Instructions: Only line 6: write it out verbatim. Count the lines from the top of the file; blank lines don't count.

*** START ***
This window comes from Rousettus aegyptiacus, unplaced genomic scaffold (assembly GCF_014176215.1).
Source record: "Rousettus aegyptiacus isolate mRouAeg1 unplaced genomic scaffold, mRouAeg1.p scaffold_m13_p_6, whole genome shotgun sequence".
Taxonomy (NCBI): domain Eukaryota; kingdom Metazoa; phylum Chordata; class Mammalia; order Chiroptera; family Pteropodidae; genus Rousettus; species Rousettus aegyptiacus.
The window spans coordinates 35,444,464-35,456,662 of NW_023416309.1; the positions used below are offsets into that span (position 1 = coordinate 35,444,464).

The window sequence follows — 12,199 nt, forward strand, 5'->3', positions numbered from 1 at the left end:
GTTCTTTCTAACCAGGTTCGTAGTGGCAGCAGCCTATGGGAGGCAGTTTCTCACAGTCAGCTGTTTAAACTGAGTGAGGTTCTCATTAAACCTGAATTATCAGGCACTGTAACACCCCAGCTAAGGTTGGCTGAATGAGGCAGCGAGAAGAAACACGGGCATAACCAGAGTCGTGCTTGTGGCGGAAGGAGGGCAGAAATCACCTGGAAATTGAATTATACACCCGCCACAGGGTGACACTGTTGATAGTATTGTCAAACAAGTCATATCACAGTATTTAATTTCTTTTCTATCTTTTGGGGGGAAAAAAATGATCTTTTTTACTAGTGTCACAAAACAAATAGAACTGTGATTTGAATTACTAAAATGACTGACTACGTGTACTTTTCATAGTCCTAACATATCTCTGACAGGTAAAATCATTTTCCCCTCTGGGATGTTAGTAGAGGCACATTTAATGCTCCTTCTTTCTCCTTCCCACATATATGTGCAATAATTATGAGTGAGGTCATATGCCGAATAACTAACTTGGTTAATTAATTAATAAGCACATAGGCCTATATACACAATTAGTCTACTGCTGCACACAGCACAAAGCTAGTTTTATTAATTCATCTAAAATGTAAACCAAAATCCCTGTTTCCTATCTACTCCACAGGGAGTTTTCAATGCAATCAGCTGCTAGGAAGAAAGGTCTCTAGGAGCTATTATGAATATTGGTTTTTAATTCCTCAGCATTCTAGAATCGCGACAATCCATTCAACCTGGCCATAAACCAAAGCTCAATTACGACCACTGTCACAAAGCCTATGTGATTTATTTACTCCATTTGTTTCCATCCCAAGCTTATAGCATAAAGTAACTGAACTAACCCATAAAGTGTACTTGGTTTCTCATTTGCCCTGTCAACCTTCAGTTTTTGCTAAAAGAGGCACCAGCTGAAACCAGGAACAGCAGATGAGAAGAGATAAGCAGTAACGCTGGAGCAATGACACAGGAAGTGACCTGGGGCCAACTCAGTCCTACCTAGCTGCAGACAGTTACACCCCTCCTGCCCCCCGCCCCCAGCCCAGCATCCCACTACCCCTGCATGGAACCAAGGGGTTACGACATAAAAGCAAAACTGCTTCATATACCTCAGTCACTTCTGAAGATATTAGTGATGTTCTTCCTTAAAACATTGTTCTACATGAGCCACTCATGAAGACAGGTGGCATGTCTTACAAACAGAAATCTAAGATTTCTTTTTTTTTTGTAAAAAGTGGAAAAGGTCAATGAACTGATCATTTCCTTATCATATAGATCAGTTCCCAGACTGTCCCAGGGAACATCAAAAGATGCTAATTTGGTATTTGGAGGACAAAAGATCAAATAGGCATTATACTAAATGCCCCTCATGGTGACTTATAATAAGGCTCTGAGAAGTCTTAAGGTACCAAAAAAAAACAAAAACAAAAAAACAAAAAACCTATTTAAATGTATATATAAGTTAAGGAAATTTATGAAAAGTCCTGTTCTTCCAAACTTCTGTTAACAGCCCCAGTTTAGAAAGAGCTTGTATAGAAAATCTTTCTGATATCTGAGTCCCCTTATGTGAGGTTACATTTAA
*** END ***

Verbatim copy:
GTTCTTTCTAACCAGGTTCGTAGTGGCAGCAGCCTATGGGAGGCAGTTTCTCACAGTCAGCTGTTTAAACTGAGTGAGGTTCTCATTAAACCTGAATTATCAGGCACTGTAACACCCCAGCTAAGGTTGGCTGAATGAGGCAGCGAGAAGAAACACGGGCATAACCAGAGTCGTGCTTGTGGCGGAAGGAGGGCAGAAATCACCTGGAAATTGAATTATACACCCGCCACAGGGTGACACTGTTGATAGTATTGTCAAACAAGTCATATCACAGTATTTAATTTCTTTTCTATCTTTTGGGGGGAAAAAAATGATCTTTTTTACTAGTGTCACAAAACAAATAGAACTGTGATTTGAATTACTAAAATGACTGACTACGTGTACTTTTCATAGTCCTAACATATCTCTGACAGGTAAAATCATTTTCCCCTCTGGGATGTTAGTAGAGGCACATTTAATGCTCCTTCTTTCTCCTTCCCACATATATGTGCAATAATTATGAGTGAGGTCATATGCCGAATAACTAACTTGGTTAATTAATTAATAAGCACATAGGCCTATATACACAATTAGTCTACTGCTGCACACAGCACAAAGCTAGTTTTATTAATTCATCTAAAATGTAAACCAAAATCCCTGTTTCCTATCTACTCCACAGGGAGTTTTCAATGCAATCAGCTGCTAGGAAGAAAGGTCTCTAGGAGCTATTATGAATATTGGTTTTTAATTCCTCAGCATTCTAGAATCGCGACAATCCATTCAACCTGGCCATAAACCAAAGCTCAATTACGACCACTGTCACAAAGCCTATGTGATTTATTTACTCCATTTGTTTCCATCCCAAGCTTATAGCATAAAGTAACTGAACTAACCCATAAAGTGTACTTGGTTTCTCATTTGCCCTGTCAACCTTCAGTTTTTGCTAAAAGAGGCACCAGCTGAAACCAGGAACAGCAGATGAGAAGAGATAAGCAGTAACGCTGGAGCAATGACACAGGAAGTGACCTGGGGCCAACTCAGTCCTACCTAGCTGCAGACAGTTACACCCCTCCTGCCCCCCGCCCCCAGCCCAGCATCCCACTACCCCTGCATGGAACCAAGGGGTTACGACATAAAAGCAAAACTGCTTCATATACCTCAGTCACTTCTGAAGATATTAGTGATGTTCTTCCTTAAAACATTGTTCTACATGAGCCACTCATGAAGACAGGTGGCATGTCTTACAAACAGAAATCTAAGATTTCTTTTTTTTTTGTAAAAAGTGGAAAAGGTCAATGAACTGATCATTTCCTTATCATATAGATCAGTTCCCAGACTGTCCCAGGGAACATCAAAAGATGCTAATTTGGTATTTGGAGGACAAAAGATCAAATAGGCATTATACTAAATGCCCCTCATGGTGACTTATAATAAGGCTCTGAGAAGTCTTAAGGTACCAAAAAAAAACAAAAACAAAAAAACAAAAAACCTATTTAAATGTATATATAAGTTAAGGAAATTTATGAAAAGTCCTGTTCTTCCAAACTTCTGTTAACAGCCCCAGTTTAGAAAGAGCTTGTATAGAAAATCTTTCTGATATCTGAGTCCCCTTATGTGAGGTTACATTTAA